Starring Lily Ho Li-Li, James Nam Gung-Fan, Meng Yuen-Man, Wang Hsieh, Chai No, Lam Jing, Ou-Yang Sha-Fei, Lee Pang-Fei, Lee Hoi-Lung, Chen Feng-Chen, Lee Ho, Lei Lung, Goo Man-Chung

Directed by Kao Pao-Shu

Expectations: Pretty low, based on the poor title.

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You’ve no doubt heard the adage, “Don’t judge a book by its cover” before, but you also shouldn’t judge a foreign movie by its lazy English title. Many Hong Kong films feature translated titles very similar to their Chinese counterparts, but because Lady With a Sword was originally named after its hero, Feng Fei Fei, no real translation to English could be made. I imagine that whoever was in charge of the English titles at Shaw Brothers decided to slap on the first thing they came up with and call it a day. So we’re stuck with Lady With a Sword, one of the most boring titles for a film ever.

Although, as the film played I kept rolling the title around in my head, trying to uncover some justification for why someone would slap it on this film (other than the fact that it is indeed about a lady with a sword). Film companies ultimately want to make money, so you’d think they’d want to use a title that relates in some way. By the end of the film, I had come around to it not being that bad of a title because at its heart, Lady With a Sword is about the mothering instinct and how when pushed, a female is not only capable of anything a man is, they are capable of more because of that instinctual ability to throw all caution aside to protect their loved ones. There had been many previous swordswomen films, but this one dared to actually treat them like women with distinct traits and desires, instead of a gender-neutral person that many mistake for a man.

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The Golden Sword (1969)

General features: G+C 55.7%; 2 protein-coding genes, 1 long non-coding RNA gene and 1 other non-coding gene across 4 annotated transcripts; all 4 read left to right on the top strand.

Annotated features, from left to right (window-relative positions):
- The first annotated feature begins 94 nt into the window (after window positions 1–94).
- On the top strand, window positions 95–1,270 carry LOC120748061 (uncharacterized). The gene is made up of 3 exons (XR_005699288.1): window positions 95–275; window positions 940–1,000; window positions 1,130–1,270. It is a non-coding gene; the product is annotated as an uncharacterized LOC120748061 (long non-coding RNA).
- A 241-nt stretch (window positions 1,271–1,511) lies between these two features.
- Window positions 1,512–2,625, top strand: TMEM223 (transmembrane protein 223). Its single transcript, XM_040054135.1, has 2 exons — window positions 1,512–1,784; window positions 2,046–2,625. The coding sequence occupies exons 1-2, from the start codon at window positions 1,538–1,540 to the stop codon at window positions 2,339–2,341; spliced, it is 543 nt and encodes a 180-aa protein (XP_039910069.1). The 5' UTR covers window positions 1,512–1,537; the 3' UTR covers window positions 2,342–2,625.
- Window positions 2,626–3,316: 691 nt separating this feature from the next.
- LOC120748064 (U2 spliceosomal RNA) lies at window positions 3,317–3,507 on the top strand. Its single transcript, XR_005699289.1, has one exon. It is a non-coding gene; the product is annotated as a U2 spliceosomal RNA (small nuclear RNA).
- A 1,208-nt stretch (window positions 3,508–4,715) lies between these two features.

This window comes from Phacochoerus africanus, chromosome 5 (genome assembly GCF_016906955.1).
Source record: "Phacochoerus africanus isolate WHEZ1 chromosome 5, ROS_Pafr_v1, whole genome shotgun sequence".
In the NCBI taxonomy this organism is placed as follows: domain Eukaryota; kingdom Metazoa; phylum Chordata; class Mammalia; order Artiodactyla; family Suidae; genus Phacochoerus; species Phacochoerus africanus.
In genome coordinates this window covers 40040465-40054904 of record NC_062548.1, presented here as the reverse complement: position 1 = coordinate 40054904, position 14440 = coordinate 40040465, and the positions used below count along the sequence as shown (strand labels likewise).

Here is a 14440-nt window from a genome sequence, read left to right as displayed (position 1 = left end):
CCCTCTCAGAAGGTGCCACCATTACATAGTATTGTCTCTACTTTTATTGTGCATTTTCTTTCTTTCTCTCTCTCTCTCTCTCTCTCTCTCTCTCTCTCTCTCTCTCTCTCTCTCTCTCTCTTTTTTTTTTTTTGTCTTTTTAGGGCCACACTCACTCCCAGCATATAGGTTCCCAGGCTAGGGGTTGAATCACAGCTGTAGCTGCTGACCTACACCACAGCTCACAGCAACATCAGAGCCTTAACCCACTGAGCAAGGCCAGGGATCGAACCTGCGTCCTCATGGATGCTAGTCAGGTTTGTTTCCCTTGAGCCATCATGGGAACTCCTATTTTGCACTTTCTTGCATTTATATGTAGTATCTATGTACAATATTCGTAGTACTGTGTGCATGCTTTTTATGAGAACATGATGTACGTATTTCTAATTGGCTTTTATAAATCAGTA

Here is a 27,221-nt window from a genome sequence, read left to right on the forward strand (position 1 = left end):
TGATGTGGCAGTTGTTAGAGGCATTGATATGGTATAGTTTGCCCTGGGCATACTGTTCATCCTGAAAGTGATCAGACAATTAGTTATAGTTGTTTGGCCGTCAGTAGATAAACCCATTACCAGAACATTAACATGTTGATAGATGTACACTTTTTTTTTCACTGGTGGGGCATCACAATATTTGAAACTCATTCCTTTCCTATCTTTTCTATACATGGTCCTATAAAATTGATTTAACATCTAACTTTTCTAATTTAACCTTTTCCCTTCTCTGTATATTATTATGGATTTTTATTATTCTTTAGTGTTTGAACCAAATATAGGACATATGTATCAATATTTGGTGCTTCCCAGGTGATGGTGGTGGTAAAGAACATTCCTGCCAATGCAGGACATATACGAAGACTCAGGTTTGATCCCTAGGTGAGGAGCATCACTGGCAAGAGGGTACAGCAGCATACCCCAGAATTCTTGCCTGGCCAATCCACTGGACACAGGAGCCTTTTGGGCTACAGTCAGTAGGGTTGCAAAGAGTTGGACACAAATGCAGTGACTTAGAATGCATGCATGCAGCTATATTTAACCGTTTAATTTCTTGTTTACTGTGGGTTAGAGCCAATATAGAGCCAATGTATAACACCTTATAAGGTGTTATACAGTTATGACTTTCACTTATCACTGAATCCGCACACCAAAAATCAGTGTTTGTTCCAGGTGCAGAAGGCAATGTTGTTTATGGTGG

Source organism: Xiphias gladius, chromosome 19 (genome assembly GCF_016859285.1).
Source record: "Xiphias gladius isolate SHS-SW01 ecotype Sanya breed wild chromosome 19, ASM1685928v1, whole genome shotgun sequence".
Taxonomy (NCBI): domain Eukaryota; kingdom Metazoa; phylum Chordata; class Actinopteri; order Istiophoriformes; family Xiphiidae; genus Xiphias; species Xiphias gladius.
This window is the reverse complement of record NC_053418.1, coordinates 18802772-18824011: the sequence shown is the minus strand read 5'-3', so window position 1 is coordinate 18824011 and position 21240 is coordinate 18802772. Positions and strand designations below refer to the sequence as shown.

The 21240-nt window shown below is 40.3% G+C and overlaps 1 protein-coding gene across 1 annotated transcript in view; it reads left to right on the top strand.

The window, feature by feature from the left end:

The Golden Sword [龍門金劍] (1969)

Starring Kao Yuen, Cheng Pei Pei, Wang Lai, Kao Pao-Shu, Lo Wei, Wong Chung-Shun, Yeung Chi Hing, Alice Au Yin-Ching, Lee Pang-Fei, Goo Man-Chung, Ng Wai, Lee Kwan, Go Ming, Law Hon, Ku Feng, James Tin Jun

Directed by Lo Wei

Expectations: Optimistic. Lo Wei usually delivers something entertaining and different with his films.


I talk a lot about Chang Cheh’s prolific output of films, but Lo Wei was no slouch himself. The Golden Sword was Lo Wei’s third film released in 1969, and it is, at least for me, by far his best. Where Dragon Swamp and Raw Courage were both fun in their own ways, they feel like films that are just shy of realizing their true potential. The Golden Sword is Lo Wei finally putting all the pieces together to form a fun and vigorous wuxia film; I always knew he had it in him.

Two masked riders arrive at the Golden Sword Lodge and give the man of the house, played by Lo Wei, a small box. Upon seeing it, he gets on one of their horses and rides off into the night. Seven years and one awesome credits sequence later, the new chief of the clan is being appointed as they’ve all pretty much given up on finding Lo Wei. All except for his son, played by Kao Yuen, who decides he’ll venture out on his own to search for his lost father. Having scoured all the obvious places and local lands, Kao Yuen continues his quest in a snowy, mountainous region rarely seen in Shaw Brothers films, and here he meets Cheng Pei Pei disguised as a beggar. The fun begins here and really doesn’t let up until the standard Shaw Brothers “THE END” comes on-screen.

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Vengeance is a Golden Blade (1969)

Vengeance is a Golden Blade [飛燕金刀] (1969)

Starring Chin Ping, Yueh Hua, Tang Ching, Kao Pao Shu, Goo Man-Chung, Pang Pang, Lee Pang-Fei, Chiu Hung, Law Hon, Ngai Ping-Ngo, Wong Ching Ho, Hao Li-Jen, Tsang Choh-Lam

Directed by Ho Meng-Hua

Expectations: High. You can’t go wrong with that title, right?